A flaw in the old label was that the eco mode was the decisive factor in the classification, for example, in the case of washing machines and dishwashers. In practice, this does not reflect real user behavior. Eco mode usually took much longer, which meant that many consumers used the faster programs more frequently, which consume more energy and water. In future, the evaluation process should also take these factors into account (see overview of box text below).
What is changing as a result of the new label?
The new energy label is intended to better inform consumers about the efficiency of a product. Class A is initially being left empty, in order to promote innovation and to preserve its validity for as long as possible. The most important changes at a glance are as follows:
- The “plus” classes A+, A++, and A+++ have been scrapped
- The new scale ranges from A (highest efficiency) to G (lowest efficiency)
- New assessment and measurement methods apply to the classification
- A QR code links to the “European Product Registration Database for Energy Labelling” (EPREL). All manufacturers whose devices bear an energy label must register them with EPREL and record the technical data there before they are permitted to sell the products in the EU.
- For the first time, there are also special requirements for resource efficiency (repair and recycling capability).
The more stringent requirements are derived from the EU’s Ecodesign Directives, which were issued and revised at the same time. Among other things, they define minimum energy efficiency requirements. As of a defined target date, it will no longer be permissible to sell devices that do not meet these.
As part of this revision, resource efficiency has been added as a completely new requirement. The aim is to make devices easier to repair, so that they can be operated for longer. Therefore, manufacturers are responsible for designing their products so that parts can be easily removed and installed. And once a consumer product is no longer on the market, certain spare parts must remain available in the short-term for a prescribed period of time. To begin with, this regulation will apply to washing machines, washer-dryers, dishwashers, refrigerators and televisions.
Database for greater transparency
In order to increase transparency for consumers and facilitate market monitoring, a new electronic database has been created alongside the new energy labelling regulation, known as the “European Product Registration Database for Energy Labelling”, or EPREL for short. It is divided into a public and a non-public area. The latter is only accessible to the market supervisory authorities and the European Commission, and contains the extensive technical documentation of the products.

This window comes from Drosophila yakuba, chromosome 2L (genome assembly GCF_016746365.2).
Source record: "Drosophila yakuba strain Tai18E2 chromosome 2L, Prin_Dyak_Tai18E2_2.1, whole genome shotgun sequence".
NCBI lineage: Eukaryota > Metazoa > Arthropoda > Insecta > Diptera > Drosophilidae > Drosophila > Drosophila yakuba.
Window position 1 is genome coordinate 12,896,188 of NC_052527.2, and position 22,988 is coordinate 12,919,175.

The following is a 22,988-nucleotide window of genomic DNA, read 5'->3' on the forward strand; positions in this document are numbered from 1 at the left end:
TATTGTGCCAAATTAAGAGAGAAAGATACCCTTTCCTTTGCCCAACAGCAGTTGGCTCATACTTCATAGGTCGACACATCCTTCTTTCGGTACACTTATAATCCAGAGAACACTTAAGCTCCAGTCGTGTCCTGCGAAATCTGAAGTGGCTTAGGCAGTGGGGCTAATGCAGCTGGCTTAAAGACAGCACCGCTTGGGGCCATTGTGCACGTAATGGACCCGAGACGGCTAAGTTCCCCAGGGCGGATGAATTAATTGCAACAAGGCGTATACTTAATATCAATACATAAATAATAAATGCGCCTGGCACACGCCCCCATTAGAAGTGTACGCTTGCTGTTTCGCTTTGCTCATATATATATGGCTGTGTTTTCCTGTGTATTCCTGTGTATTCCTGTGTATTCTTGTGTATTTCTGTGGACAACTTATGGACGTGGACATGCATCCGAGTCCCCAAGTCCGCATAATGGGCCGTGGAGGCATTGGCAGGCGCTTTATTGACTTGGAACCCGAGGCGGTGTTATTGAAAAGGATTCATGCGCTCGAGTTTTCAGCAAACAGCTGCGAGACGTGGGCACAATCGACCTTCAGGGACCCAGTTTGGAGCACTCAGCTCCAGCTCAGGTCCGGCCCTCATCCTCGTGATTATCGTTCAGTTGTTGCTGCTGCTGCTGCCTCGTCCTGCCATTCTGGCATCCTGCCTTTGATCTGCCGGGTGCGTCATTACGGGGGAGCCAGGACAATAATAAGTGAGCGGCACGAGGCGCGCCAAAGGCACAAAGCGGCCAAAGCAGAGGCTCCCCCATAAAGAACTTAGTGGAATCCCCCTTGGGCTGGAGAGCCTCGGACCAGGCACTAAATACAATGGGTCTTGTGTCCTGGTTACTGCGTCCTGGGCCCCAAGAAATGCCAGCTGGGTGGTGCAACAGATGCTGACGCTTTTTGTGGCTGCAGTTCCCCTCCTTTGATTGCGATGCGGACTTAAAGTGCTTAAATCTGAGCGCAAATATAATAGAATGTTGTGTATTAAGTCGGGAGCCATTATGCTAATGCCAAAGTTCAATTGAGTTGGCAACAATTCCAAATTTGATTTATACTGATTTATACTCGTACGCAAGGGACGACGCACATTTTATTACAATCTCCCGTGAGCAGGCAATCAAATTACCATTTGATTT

Appliance information such as manufacturer data, model identification, and energy efficiency class is accessible to the public. Consumers can find this either on the Internet or using the QR code on the energy label. This makes it much easier for consumers to compare appliances from different manufacturers (Fig. 3).
The EC technology pioneer
Alongside the reclassification of their existing products, manufacturers are under considerable pressure to innovate, so that the appliances affected can be rated in higher efficiency classes in the future. Unlike when the energy label was first introduced in the 1990s, many options for increasing efficiency appear to have already been exhausted. Development departments find themselves asking what improvements are left to make to further optimize their products.
Fan and motor manufacturer ebm-papst is a pioneer in EC technology. Since the first energy label was introduced, it has helped manufacturers to ensure that their products can compete in terms of efficiency, by providing environmentally friendly motors and fans. In the last 20 years, EC technology has replaced AC technology wherever possible. This is hardly surprising, as the electrical efficiency of EC motors far exceeds that of AC motors.
Motors are among the largest current consumers in refrigerators, washing machines and dishwashers. Replacing less efficient motors with more efficient ones is a quick way to achieve good results (Fig. 4). Wherever EC technology is not yet in use, they continue to represent an important step towards producing efficient products.
The whole system counts